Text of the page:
Before going to Alaska, I knew very little about its famed sport of sled dog racing.
I’d seen the Disney renditions in movies like Snow Dogs, Eight Below, and Togo—but no amount of staged filming can compare to the real thing: a journey of more than 1,000 miles through the darkness of Alaska’s deep interior in a grueling race that can last anywhere from 8 to more than 15 days.
Described as one of the most difficult sports in the world, dog mushing obviously isn't for everyone. It requires extreme drive, extensive survival skills, an iron will to keep going, and unrivaled mental toughness. No one just ‘enters’ the world-famous Iditarod Trail Sled Dog Race unprepared; they simply wouldn’t survive.
Facing Alaska’s brutal cold and immense and unforgiving wilderness requires extensive training and preparation. Dog mushers spend months getting ready for the race, taking their dogs on trial runs and training them year-round in a variety of ways in order to prepare for the battle that lies ahead.
Meet Jeff King, Iditarod Champion
One of those incredible mushers is Jeff King, who’s won a total of 4 Iditarod races during his career, as well as a Yukon Quest title and “twenty-four other first-place titles in races across Alaska and other parts of North America.” He was even inducted into the Iditarod Hall of Fame in 1999.
His website says he is “often recognized as the ‘Winningest Musher in the World.’” That’s quite a title, but one that he’s earned over thirty-five years of dedication and competition in the world of sled dog racing.
When my family met him in August of 2011 at his “Husky Homestead” near Denali National Park, he was 55 years old and had raced in the last 21 Iditarod sled dog races in Alaska. At that point, he was preparing for his 22nd race next March.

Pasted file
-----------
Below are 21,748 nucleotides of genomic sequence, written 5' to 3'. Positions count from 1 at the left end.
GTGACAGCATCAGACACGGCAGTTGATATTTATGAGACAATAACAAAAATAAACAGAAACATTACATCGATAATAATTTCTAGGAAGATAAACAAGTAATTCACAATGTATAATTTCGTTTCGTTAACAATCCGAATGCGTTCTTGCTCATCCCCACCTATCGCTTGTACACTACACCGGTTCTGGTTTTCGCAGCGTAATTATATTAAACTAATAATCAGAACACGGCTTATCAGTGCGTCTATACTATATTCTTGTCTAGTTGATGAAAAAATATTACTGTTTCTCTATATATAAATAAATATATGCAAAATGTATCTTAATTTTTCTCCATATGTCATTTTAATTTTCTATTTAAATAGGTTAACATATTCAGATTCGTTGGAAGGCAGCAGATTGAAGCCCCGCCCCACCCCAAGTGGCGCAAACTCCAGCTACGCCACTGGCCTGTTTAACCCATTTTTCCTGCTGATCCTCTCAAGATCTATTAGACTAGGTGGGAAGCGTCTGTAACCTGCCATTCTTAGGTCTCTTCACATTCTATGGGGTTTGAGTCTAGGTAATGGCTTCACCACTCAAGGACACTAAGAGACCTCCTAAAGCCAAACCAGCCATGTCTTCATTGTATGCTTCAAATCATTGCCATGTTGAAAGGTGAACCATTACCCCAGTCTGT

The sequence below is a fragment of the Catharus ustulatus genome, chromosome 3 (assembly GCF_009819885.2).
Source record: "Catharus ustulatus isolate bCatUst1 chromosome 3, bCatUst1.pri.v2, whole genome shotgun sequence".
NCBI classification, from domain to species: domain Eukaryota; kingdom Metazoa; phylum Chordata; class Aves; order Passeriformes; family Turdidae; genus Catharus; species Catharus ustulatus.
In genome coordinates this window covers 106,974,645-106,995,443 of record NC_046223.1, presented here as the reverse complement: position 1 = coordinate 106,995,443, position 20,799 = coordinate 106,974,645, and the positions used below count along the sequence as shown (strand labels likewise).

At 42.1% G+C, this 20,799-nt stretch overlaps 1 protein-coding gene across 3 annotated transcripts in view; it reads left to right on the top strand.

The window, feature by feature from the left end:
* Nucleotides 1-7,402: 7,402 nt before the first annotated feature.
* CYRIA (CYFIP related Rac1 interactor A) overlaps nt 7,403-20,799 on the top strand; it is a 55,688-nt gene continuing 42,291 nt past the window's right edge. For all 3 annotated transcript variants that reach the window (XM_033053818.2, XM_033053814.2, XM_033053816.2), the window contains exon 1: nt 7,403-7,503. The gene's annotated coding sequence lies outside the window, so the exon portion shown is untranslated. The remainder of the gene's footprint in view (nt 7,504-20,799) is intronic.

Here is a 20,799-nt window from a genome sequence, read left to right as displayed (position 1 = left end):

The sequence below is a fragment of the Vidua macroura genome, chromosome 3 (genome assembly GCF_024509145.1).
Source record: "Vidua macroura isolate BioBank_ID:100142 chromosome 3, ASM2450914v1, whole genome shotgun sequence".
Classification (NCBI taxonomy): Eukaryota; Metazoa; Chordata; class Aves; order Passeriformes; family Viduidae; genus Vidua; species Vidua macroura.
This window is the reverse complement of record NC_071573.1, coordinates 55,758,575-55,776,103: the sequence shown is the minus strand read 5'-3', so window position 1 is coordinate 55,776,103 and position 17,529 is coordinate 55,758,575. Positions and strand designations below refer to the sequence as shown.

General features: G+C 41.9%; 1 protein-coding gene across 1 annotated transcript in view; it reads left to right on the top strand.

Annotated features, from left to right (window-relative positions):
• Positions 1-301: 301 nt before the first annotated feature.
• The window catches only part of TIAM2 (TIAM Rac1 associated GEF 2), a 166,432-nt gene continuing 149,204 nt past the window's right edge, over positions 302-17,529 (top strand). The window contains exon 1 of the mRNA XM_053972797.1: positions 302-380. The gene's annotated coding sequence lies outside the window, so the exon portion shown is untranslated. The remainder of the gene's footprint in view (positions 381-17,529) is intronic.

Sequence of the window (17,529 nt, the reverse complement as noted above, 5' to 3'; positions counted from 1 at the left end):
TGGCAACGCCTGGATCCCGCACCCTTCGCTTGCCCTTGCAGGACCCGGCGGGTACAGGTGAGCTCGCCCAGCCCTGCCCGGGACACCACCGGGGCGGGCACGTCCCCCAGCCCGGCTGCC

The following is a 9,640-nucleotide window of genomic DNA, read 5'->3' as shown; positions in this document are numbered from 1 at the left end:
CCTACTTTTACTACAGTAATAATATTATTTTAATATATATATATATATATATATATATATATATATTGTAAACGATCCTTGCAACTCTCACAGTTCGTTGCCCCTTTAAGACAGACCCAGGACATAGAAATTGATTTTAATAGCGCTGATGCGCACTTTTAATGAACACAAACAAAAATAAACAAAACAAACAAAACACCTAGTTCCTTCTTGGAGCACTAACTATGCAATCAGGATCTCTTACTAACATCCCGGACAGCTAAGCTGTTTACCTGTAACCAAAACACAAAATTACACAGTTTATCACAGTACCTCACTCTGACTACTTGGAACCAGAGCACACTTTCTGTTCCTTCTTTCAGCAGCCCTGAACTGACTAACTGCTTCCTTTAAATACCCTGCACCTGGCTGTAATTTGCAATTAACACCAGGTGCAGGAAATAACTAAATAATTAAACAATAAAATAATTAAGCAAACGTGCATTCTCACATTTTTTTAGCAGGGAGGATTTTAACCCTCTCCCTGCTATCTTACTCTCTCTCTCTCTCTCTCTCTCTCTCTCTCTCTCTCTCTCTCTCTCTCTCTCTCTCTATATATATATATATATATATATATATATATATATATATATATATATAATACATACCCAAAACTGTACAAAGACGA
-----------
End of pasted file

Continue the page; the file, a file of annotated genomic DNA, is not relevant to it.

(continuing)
Husky Homestead Tour
The 1.5-hour tour involves “a behind-the-scenes look at what goes into creating a championship team and carving a life in Alaska’s Interior. Hear compelling stories from the trail and see actual racing sleds, arctic survival gear and equipment used to traverse 1,100 miles of Alaska’s most rugged terrain.”
And he was definitely a compelling storyteller! He had the group captivated with his tales of adventure out on the trail one minute, and laughing at his dry humor the next. It was both interesting and educational, really giving you a realistic look into what it’s like out there and the challenges any musher faces.
It was also good to learn how well the dogs are treated and to witness just how loved they are. We learned that their overall health and nutrition are closely monitored, they have training regimens and schedules, and their performance is recorded and studied. Essentially, they’re treated just like real athletes—because they are! Realizing just how high the standard of care is for the dogs he races was enlightening.
One of the best parts of the tour happened right at the beginning, though: meeting and holding adorable Alaskan husky puppies! Regardless of how good and interesting the rest of his presentation was, nothing could beat playing with these precious puppies. For any dog lover, this part alone makes the tour completely worth it!
This Sport Is Not For Me
The more I learned about this sport and what it requires of both the dogs and their mushers during our visit, the more impressed I became. Although it would be an incredible achievement to win an Iditarod, it’s not something I’m compelled to do in the least. I would, however, love to take a much shorter dog sled trip to see the Northern Lights at some point (led by experienced guides who won’t let me die, of course!)
As someone who’s perpetually cold (and was even cold 90% of the time on my two-week Alaska trip—during the summer), I almost can’t imagine anything worse than trying to survive a two-week trek through mainly darkness while enduring Alaska’s biting 40-below winter temperatures.
I have immense respect and admiration for those who partake in this race of champions, but I’m happy with someday briefly experiencing Alaska’s state sport, rather than making it a way of life!
Book Your Summer 2021 Tour
Jeff continues to operate Husky Homestead at his family home a few miles from the entrance to Denali.
The start of another season of tours is just around the corner, beginning June 1, 2021. A total of 10 tours are offered per week from June 1 - August 31.